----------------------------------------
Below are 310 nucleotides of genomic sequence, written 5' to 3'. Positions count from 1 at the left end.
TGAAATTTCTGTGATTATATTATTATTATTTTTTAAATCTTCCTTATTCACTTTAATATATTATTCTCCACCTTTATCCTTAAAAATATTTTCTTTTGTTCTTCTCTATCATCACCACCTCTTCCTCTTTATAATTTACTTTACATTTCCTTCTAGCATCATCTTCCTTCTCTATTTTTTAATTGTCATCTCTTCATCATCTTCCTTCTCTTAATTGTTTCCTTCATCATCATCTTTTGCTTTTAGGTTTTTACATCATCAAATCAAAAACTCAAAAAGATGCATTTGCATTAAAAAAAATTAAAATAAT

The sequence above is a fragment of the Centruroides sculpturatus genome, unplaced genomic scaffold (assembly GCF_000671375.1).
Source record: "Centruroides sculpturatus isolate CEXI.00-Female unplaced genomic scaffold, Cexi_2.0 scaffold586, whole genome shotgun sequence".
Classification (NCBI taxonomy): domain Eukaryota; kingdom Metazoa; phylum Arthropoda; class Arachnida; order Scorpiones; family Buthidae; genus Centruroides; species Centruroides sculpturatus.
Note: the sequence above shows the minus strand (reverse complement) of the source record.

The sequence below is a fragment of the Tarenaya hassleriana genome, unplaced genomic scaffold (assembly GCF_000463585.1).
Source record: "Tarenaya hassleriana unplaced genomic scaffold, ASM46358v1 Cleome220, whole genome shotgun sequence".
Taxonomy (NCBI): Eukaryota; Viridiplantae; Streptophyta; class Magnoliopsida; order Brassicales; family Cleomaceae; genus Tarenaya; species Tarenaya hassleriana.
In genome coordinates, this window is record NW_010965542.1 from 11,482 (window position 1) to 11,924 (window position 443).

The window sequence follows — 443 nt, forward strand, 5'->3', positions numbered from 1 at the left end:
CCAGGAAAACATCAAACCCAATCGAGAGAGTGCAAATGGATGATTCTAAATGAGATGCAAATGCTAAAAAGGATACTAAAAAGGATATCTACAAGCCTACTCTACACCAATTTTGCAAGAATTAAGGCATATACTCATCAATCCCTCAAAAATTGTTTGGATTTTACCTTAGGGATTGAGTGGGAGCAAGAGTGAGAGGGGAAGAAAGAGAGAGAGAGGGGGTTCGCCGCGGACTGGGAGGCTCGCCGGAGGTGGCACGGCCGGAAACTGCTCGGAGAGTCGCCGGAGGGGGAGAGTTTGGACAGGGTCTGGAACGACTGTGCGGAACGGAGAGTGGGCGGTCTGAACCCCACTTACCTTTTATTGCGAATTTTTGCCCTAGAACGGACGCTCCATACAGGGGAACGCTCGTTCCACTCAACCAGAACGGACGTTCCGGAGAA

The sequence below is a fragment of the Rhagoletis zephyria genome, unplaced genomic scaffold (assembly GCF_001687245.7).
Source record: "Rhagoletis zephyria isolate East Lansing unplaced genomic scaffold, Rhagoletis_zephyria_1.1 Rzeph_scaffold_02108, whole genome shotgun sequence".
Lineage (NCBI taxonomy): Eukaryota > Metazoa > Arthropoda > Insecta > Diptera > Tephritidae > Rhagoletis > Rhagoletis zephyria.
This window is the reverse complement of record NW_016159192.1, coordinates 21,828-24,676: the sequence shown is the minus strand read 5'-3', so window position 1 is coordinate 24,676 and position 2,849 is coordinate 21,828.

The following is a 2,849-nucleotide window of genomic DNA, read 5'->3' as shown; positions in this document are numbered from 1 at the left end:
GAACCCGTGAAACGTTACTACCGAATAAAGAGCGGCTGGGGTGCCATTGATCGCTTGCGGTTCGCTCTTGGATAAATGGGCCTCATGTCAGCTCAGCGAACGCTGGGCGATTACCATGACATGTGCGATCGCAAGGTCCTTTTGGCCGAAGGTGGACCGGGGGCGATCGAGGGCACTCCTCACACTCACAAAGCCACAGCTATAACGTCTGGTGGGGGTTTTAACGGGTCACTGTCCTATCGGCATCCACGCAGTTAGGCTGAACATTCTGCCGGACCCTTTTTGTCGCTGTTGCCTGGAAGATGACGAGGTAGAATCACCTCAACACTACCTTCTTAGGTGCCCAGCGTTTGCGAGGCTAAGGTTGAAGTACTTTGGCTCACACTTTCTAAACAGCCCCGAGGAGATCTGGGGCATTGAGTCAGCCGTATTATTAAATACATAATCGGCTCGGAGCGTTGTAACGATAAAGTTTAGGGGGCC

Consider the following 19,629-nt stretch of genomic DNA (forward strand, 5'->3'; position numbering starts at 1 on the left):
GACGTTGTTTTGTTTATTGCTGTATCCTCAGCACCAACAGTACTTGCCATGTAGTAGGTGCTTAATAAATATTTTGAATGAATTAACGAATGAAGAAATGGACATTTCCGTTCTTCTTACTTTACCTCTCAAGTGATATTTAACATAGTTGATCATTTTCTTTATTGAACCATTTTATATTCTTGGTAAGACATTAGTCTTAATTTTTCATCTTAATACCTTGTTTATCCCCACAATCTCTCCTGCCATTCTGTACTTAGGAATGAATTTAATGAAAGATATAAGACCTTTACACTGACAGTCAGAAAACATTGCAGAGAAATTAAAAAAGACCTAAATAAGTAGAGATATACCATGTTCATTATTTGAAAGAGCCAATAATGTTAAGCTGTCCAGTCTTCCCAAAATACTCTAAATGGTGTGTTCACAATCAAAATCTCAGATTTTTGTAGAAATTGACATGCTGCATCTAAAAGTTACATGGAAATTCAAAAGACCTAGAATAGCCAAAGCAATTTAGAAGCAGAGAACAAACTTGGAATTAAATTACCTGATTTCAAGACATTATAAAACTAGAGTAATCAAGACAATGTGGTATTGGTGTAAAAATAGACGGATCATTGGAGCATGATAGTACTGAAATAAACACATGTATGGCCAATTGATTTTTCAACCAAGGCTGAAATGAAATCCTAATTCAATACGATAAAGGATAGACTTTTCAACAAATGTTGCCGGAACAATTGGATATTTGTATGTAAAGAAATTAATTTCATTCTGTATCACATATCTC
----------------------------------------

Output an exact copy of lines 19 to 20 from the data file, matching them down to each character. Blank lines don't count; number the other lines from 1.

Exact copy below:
Consider the following 19,629-nt stretch of genomic DNA (forward strand, 5'->3'; position numbering starts at 1 on the left):
GACGTTGTTTTGTTTATTGCTGTATCCTCAGCACCAACAGTACTTGCCATGTAGTAGGTGCTTAATAAATATTTTGAATGAATTAACGAATGAAGAAATGGACATTTCCGTTCTTCTTACTTTACCTCTCAAGTGATATTTAACATAGTTGATCATTTTCTTTATTGAACCATTTTATATTCTTGGTAAGACATTAGTCTTAATTTTTCATCTTAATACCTTGTTTATCCCCACAATCTCTCCTGCCATTCTGTACTTAGGAATGAATTTAATGAAAGATATAAGACCTTTACACTGACAGTCAGAAAACATTGCAGAGAAATTAAAAAAGACCTAAATAAGTAGAGATATACCATGTTCATTATTTGAAAGAGCCAATAATGTTAAGCTGTCCAGTCTTCCCAAAATACTCTAAATGGTGTGTTCACAATCAAAATCTCAGATTTTTGTAGAAATTGACATGCTGCATCTAAAAGTTACATGGAAATTCAAAAGACCTAGAATAGCCAAAGCAATTTAGAAGCAGAGAACAAACTTGGAATTAAATTACCTGATTTCAAGACATTATAAAACTAGAGTAATCAAGACAATGTGGTATTGGTGTAAAAATAGACGGATCATTGGAGCATGATAGTACTGAAATAAACACATGTATGGCCAATTGATTTTTCAACCAAGGCTGAAATGAAATCCTAATTCAATACGATAAAGGATAGACTTTTCAACAAATGTTGCCGGAACAATTGGATATTTGTATGTAAAGAAATTAATTTCATTCTGTATCACATATCTC